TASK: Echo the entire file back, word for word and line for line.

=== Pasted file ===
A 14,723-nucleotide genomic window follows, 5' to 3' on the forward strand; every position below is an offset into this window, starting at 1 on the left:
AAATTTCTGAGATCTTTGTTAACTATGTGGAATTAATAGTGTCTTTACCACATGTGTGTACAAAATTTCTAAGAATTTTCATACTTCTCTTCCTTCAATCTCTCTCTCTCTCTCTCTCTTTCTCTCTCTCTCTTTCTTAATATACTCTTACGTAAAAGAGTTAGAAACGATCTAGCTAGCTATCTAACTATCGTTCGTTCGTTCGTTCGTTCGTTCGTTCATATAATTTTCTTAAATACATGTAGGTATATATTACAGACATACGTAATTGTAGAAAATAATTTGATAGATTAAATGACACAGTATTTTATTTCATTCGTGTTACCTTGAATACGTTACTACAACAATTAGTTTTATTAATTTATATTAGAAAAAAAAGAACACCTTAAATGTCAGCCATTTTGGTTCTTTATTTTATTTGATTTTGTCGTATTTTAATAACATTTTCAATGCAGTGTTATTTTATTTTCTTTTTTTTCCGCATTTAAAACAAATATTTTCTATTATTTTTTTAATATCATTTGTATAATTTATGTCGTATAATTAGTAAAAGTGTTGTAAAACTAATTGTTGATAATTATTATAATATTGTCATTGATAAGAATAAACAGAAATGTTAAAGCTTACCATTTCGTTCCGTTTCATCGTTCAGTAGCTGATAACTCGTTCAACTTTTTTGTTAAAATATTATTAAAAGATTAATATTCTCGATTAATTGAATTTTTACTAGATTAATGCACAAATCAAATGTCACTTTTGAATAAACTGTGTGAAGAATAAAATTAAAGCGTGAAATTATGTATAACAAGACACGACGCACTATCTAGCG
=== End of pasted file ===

A 14,723-nucleotide genomic window follows, 5' to 3' on the forward strand; every position below is an offset into this window, starting at 1 on the left:
AAATTTCTGAGATCTTTGTTAACTATGTGGAATTAATAGTGTCTTTACCACATGTGTGTACAAAATTTCTAAGAATTTTCATACTTCTCTTCCTTCAATCTCTCTCTCTCTCTCTCTCTTTCTCTCTCTCTCTTTCTTAATATACTCTTACGTAAAAGAGTTAGAAACGATCTAGCTAGCTATCTAACTATCGTTCGTTCGTTCGTTCGTTCGTTCGTTCATATAATTTTCTTAAATACATGTAGGTATATATTACAGACATACGTAATTGTAGAAAATAATTTGATAGATTAAATGACACAGTATTTTATTTCATTCGTGTTACCTTGAATACGTTACTACAACAATTAGTTTTATTAATTTATATTAGAAAAAAAAGAACACCTTAAATGTCAGCCATTTTGGTTCTTTATTTTATTTGATTTTGTCGTATTTTAATAACATTTTCAATGCAGTGTTATTTTATTTTCTTTTTTTTCCGCATTTAAAACAAATATTTTCTATTATTTTTTTAATATCATTTGTATAATTTATGTCGTATAATTAGTAAAAGTGTTGTAAAACTAATTGTTGATAATTATTATAATATTGTCATTGATAAGAATAAACAGAAATGTTAAAGCTTACCATTTCGTTCCGTTTCATCGTTCAGTAGCTGATAACTCGTTCAACTTTTTTGTTAAAATATTATTAAAAGATTAATATTCTCGATTAATTGAATTTTTACTAGATTAATGCACAAATCAAATGTCACTTTTGAATAAACTGTGTGAAGAATAAAATTAAAGCGTGAAATTATGTATAACAAGACACGACGCACTATCTAGCG